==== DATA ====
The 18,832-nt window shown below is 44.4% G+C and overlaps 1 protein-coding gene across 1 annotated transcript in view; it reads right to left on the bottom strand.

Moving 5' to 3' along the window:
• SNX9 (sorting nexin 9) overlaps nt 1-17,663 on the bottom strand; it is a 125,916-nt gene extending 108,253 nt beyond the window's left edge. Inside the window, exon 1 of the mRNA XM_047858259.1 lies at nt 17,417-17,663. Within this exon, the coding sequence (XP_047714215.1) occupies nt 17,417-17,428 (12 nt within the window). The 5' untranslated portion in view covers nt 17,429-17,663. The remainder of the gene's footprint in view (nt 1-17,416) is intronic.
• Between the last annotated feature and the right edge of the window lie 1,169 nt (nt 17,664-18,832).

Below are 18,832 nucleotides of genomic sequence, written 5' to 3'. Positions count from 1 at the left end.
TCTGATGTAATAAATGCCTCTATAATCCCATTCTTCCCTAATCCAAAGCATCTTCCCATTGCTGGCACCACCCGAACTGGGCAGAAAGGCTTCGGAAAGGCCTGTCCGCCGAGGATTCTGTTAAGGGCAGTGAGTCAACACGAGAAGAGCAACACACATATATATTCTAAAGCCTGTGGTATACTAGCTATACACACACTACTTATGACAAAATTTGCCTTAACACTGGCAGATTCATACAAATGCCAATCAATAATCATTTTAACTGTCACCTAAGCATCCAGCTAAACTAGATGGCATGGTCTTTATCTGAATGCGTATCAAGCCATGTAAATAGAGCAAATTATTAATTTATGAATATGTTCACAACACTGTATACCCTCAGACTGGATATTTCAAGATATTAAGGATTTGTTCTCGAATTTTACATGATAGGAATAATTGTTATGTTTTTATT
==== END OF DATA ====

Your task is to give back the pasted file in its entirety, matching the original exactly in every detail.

The 18,832-nt window shown below is 44.4% G+C and overlaps 1 protein-coding gene across 1 annotated transcript in view; it reads right to left on the bottom strand.

Moving 5' to 3' along the window:
• SNX9 (sorting nexin 9) overlaps nt 1-17,663 on the bottom strand; it is a 125,916-nt gene extending 108,253 nt beyond the window's left edge. Inside the window, exon 1 of the mRNA XM_047858259.1 lies at nt 17,417-17,663. Within this exon, the coding sequence (XP_047714215.1) occupies nt 17,417-17,428 (12 nt within the window). The 5' untranslated portion in view covers nt 17,429-17,663. The remainder of the gene's footprint in view (nt 1-17,416) is intronic.
• Between the last annotated feature and the right edge of the window lie 1,169 nt (nt 17,664-18,832).

Below are 18,832 nucleotides of genomic sequence, written 5' to 3'. Positions count from 1 at the left end.
TCTGATGTAATAAATGCCTCTATAATCCCATTCTTCCCTAATCCAAAGCATCTTCCCATTGCTGGCACCACCCGAACTGGGCAGAAAGGCTTCGGAAAGGCCTGTCCGCCGAGGATTCTGTTAAGGGCAGTGAGTCAACACGAGAAGAGCAACACACATATATATTCTAAAGCCTGTGGTATACTAGCTATACACACACTACTTATGACAAAATTTGCCTTAACACTGGCAGATTCATACAAATGCCAATCAATAATCATTTTAACTGTCACCTAAGCATCCAGCTAAACTAGATGGCATGGTCTTTATCTGAATGCGTATCAAGCCATGTAAATAGAGCAAATTATTAATTTATGAATATGTTCACAACACTGTATACCCTCAGACTGGATATTTCAAGATATTAAGGATTTGTTCTCGAATTTTACATGATAGGAATAATTGTTATGTTTTTATT